Celery juice has gained popularity on Instagram with many claims of improved skin, digestion, and other health problems. Celery has been used in traditional medicines for thousands of years to treat intestinal maladies and hypertension. More recently, celery juicing has gained a large following from a self-proclaimed “medical medium” who supports celery juice consumption as a wellness panacea. It is important to approach nutrition fads with a degree of skepticism, especially those for “cure-alls.” While some of the claims are not explicitly supported by research, celery is a great source of antioxidants, fiber, and other beneficial phytochemicals. Celery contains phenolic compounds that act as antioxidants. Antioxidants are substances that inhibit processes that can cause damage to cells. Other phytochemicals called flavonoids and apigenin have been shown to have anti-spasmolytic activity. This may explain why people experience beneficial gastrointestinal effects. Celery also contains compounds called phthalides which relax artery walls to help lower blood pressure and increase blood flow.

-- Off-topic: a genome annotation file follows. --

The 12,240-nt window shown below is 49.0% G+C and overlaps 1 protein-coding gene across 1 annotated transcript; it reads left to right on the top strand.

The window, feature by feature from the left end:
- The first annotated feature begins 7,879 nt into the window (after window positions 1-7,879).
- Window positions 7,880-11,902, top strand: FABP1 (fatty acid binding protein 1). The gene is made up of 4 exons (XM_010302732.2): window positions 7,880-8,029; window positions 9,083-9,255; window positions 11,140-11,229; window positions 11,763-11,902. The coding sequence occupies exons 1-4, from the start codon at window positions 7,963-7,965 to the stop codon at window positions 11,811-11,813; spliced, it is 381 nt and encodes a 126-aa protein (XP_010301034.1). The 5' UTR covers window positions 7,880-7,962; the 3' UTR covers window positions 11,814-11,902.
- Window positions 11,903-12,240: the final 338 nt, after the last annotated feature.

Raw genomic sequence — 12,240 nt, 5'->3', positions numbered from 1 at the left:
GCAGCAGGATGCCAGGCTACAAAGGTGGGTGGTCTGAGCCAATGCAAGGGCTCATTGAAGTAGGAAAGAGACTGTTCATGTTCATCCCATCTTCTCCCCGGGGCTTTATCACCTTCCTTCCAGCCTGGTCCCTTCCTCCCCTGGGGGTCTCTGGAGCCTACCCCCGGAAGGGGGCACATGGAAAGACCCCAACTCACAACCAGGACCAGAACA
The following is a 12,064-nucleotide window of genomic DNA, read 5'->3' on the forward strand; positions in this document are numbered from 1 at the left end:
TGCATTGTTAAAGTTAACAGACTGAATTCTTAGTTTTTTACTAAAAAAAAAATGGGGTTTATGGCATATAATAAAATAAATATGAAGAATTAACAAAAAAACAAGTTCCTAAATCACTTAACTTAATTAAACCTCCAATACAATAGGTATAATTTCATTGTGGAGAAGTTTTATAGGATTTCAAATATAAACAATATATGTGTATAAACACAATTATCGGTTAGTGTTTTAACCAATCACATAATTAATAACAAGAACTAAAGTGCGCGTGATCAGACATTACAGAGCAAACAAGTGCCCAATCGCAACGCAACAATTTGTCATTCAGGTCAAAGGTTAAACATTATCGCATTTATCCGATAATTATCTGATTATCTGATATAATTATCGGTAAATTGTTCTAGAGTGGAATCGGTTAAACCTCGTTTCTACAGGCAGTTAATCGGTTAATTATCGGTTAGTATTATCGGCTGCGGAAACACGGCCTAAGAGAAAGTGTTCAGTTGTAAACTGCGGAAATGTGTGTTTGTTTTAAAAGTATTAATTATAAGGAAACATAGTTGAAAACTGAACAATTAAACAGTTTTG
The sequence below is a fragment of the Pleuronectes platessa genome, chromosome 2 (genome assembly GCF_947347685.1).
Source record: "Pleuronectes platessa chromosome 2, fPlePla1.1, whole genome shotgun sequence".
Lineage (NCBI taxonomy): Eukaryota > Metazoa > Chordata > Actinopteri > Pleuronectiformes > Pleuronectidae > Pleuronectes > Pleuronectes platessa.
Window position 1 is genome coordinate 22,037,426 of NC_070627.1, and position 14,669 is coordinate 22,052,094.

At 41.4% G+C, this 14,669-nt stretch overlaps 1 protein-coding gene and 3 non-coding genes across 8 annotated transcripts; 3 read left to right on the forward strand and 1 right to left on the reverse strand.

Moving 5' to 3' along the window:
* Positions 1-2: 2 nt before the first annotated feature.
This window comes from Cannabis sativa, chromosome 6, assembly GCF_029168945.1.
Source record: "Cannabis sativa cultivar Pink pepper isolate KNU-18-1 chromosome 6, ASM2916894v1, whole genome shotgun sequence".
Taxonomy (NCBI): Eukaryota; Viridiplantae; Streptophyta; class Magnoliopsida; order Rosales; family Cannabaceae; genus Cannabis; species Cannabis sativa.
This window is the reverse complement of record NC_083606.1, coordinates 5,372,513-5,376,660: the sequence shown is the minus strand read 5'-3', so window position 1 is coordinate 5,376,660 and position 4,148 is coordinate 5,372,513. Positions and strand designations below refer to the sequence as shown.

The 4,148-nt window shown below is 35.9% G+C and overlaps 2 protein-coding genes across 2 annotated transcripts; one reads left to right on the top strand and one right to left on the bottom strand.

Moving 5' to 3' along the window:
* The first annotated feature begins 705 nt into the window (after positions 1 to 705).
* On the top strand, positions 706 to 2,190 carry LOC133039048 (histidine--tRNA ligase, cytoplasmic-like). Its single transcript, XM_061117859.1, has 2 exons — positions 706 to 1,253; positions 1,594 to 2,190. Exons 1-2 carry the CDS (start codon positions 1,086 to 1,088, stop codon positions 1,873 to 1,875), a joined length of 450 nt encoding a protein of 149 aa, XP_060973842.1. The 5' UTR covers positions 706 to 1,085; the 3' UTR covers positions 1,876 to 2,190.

Certain studies have also linked celery consumption to decreased serum “bad” cholesterol and triglycerides. This benefit is likely due to celery’s influence on bile production, our body’s emulsifier which helps us metabolize fat. Whole celery is also a great source of insoluble and soluble fiber, the latter of which has been linked to improved blood cholesterol levels. Finally, celery has compounded with anti-inflammatory activity. Inflammation plays a role in several health conditions such as psoriasis and arthritis. Celery’s anti-inflammatory effect is potentially due to the presence of apiuman which decreases the production of inflammatory cytokines. Like celery, many fruits and vegetables contain phytochemicals with antioxidant and anti-inflammatory properties. Eating vegetables is an important part of a balanced diet and juicing can be an easy way to consume more vegetables. Juicing also helps “pre-digest” vegetables which make certain nutrients more bioavailable, however, in the process you lose valuable fiber. There is no scientific evidence supporting the benefits of juicing or other cleanses to “detoxify” the liver. The liver is our primary detoxification organ and processes the fat we consume in our diet. People most likely feel benefits from cleanses due to the fact that they are eliminating highly processed foods rich in fat, sugar, and salt. More research is required to continue elucidating benefits of celery juice, but drinking celery juice can be a great way to increase your vegetable and water consumption. Stay well in 2019, beauties!